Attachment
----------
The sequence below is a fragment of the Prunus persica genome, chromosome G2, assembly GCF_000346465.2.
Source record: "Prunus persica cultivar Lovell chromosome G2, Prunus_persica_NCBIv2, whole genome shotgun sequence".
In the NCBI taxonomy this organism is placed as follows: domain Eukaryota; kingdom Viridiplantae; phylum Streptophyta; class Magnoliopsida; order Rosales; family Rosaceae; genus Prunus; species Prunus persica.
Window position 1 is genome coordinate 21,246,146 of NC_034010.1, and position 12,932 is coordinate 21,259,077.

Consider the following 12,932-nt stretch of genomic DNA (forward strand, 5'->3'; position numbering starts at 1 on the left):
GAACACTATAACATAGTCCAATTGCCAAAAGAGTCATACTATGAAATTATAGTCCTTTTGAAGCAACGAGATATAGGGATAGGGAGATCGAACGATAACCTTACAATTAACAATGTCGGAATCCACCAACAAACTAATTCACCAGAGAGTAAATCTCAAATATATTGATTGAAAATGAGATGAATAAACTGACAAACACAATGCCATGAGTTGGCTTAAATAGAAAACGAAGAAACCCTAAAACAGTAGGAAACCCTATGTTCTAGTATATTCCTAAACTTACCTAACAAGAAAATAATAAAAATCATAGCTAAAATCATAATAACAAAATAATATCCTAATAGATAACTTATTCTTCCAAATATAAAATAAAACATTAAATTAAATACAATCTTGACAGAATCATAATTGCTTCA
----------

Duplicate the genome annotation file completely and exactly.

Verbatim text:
The sequence below is a fragment of the Prunus persica genome, chromosome G2, assembly GCF_000346465.2.
Source record: "Prunus persica cultivar Lovell chromosome G2, Prunus_persica_NCBIv2, whole genome shotgun sequence".
In the NCBI taxonomy this organism is placed as follows: domain Eukaryota; kingdom Viridiplantae; phylum Streptophyta; class Magnoliopsida; order Rosales; family Rosaceae; genus Prunus; species Prunus persica.
Window position 1 is genome coordinate 21,246,146 of NC_034010.1, and position 12,932 is coordinate 21,259,077.

Consider the following 12,932-nt stretch of genomic DNA (forward strand, 5'->3'; position numbering starts at 1 on the left):
GAACACTATAACATAGTCCAATTGCCAAAAGAGTCATACTATGAAATTATAGTCCTTTTGAAGCAACGAGATATAGGGATAGGGAGATCGAACGATAACCTTACAATTAACAATGTCGGAATCCACCAACAAACTAATTCACCAGAGAGTAAATCTCAAATATATTGATTGAAAATGAGATGAATAAACTGACAAACACAATGCCATGAGTTGGCTTAAATAGAAAACGAAGAAACCCTAAAACAGTAGGAAACCCTATGTTCTAGTATATTCCTAAACTTACCTAACAAGAAAATAATAAAAATCATAGCTAAAATCATAATAACAAAATAATATCCTAATAGATAACTTATTCTTCCAAATATAAAATAAAACATTAAATTAAATACAATCTTGACAGAATCATAATTGCTTCA